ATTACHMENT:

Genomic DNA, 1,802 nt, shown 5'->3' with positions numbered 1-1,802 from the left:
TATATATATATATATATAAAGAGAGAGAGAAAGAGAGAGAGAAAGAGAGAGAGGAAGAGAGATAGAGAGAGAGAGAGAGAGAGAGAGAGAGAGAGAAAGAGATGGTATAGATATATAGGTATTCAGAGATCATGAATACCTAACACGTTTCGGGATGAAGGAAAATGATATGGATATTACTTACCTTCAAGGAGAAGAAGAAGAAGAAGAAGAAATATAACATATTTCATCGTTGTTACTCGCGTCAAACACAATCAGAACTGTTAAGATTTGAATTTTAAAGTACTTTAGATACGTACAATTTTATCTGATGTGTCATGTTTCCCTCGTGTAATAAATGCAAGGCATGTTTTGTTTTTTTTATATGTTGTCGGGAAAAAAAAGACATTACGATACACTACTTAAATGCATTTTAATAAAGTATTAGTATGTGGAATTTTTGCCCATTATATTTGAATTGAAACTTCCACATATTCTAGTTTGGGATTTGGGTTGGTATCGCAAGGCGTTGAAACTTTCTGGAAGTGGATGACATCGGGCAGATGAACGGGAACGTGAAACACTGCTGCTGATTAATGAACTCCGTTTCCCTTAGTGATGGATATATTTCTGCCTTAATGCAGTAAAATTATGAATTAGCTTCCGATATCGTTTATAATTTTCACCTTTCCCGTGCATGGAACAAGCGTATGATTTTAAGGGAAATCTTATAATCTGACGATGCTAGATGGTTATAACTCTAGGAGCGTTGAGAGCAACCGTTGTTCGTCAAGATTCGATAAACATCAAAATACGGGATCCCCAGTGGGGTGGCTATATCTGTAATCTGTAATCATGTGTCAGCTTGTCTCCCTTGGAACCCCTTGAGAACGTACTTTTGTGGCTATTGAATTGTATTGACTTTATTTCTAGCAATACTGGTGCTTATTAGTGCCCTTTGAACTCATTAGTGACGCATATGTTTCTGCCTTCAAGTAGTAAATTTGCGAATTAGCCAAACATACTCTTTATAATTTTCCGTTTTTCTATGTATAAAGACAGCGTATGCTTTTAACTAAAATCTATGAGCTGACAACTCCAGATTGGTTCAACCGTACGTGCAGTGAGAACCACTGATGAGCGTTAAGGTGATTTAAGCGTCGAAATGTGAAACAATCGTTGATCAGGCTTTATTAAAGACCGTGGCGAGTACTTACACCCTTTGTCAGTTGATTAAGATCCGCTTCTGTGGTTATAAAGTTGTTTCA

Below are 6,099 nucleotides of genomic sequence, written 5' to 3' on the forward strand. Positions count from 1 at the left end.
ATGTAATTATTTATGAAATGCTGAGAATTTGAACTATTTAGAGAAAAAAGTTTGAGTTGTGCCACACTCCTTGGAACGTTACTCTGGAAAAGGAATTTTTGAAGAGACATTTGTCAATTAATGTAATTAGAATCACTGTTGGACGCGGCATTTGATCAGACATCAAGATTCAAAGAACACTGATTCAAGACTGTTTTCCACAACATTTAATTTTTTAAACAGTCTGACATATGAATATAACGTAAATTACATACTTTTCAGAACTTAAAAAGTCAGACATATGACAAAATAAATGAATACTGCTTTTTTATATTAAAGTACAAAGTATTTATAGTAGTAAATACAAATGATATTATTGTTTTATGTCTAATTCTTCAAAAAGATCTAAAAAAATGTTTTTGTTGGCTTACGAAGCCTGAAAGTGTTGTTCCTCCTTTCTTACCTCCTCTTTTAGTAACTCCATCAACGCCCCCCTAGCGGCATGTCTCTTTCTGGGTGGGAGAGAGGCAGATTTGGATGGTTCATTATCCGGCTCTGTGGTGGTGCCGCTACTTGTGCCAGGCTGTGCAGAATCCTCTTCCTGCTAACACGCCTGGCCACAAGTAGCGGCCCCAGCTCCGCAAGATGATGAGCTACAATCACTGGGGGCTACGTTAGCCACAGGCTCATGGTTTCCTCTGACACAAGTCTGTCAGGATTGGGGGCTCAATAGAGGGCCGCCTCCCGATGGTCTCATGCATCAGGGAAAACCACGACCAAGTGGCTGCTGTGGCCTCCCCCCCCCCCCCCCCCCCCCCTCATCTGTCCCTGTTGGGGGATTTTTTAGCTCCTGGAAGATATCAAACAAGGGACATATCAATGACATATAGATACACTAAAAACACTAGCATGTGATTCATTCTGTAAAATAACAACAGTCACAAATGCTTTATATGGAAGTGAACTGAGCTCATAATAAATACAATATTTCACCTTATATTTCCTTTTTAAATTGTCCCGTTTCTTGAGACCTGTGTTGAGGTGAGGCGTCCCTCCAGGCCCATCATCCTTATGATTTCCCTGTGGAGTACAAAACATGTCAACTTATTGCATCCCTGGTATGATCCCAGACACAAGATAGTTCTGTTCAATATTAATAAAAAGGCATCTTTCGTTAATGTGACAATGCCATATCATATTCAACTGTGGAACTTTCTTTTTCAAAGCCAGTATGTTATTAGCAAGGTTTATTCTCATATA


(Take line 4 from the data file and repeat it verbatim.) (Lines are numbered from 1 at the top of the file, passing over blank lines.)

ATGTAATTATTTATGAAATGCTGAGAATTTGAACTATTTAGAGAAAAAAGTTTGAGTTGTGCCACACTCCTTGGAACGTTACTCTGGAAAAGGAATTTTTGAAGAGACATTTGTCAATTAATGTAATTAGAATCACTGTTGGACGCGGCATTTGATCAGACATCAAGATTCAAAGAACACTGATTCAAGACTGTTTTCCACAACATTTAATTTTTTAAACAGTCTGACATATGAATATAACGTAAATTACATACTTTTCAGAACTTAAAAAGTCAGACATATGACAAAATAAATGAATACTGCTTTTTTATATTAAAGTACAAAGTATTTATAGTAGTAAATACAAATGATATTATTGTTTTATGTCTAATTCTTCAAAAAGATCTAAAAAAATGTTTTTGTTGGCTTACGAAGCCTGAAAGTGTTGTTCCTCCTTTCTTACCTCCTCTTTTAGTAACTCCATCAACGCCCCCCTAGCGGCATGTCTCTTTCTGGGTGGGAGAGAGGCAGATTTGGATGGTTCATTATCCGGCTCTGTGGTGGTGCCGCTACTTGTGCCAGGCTGTGCAGAATCCTCTTCCTGCTAACACGCCTGGCCACAAGTAGCGGCCCCAGCTCCGCAAGATGATGAGCTACAATCACTGGGGGCTACGTTAGCCACAGGCTCATGGTTTCCTCTGACACAAGTCTGTCAGGATTGGGGGCTCAATAGAGGGCCGCCTCCCGATGGTCTCATGCATCAGGGAAAACCACGACCAAGTGGCTGCTGTGGCCTCCCCCCCCCCCCCCCCCCCCCCTCATCTGTCCCTGTTGGGGGATTTTTTAGCTCCTGGAAGATATCAAACAAGGGACATATCAATGACATATAGATACACTAAAAACACTAGCATGTGATTCATTCTGTAAAATAACAACAGTCACAAATGCTTTATATGGAAGTGAACTGAGCTCATAATAAATACAATATTTCACCTTATATTTCCTTTTTAAATTGTCCCGTTTCTTGAGACCTGTGTTGAGGTGAGGCGTCCCTCCAGGCCCATCATCCTTATGATTTCCCTGTGGAGTACAAAACATGTCAACTTATTGCATCCCTGGTATGATCCCAGACACAAGATAGTTCTGTTCAATATTAATAAAAAGGCATCTTTCGTTAATGTGACAATGCCATATCATATTCAACTGTGGAACTTTCTTTTTCAAAGCCAGTATGTTATTAGCAAGGTTTATTCTCATATA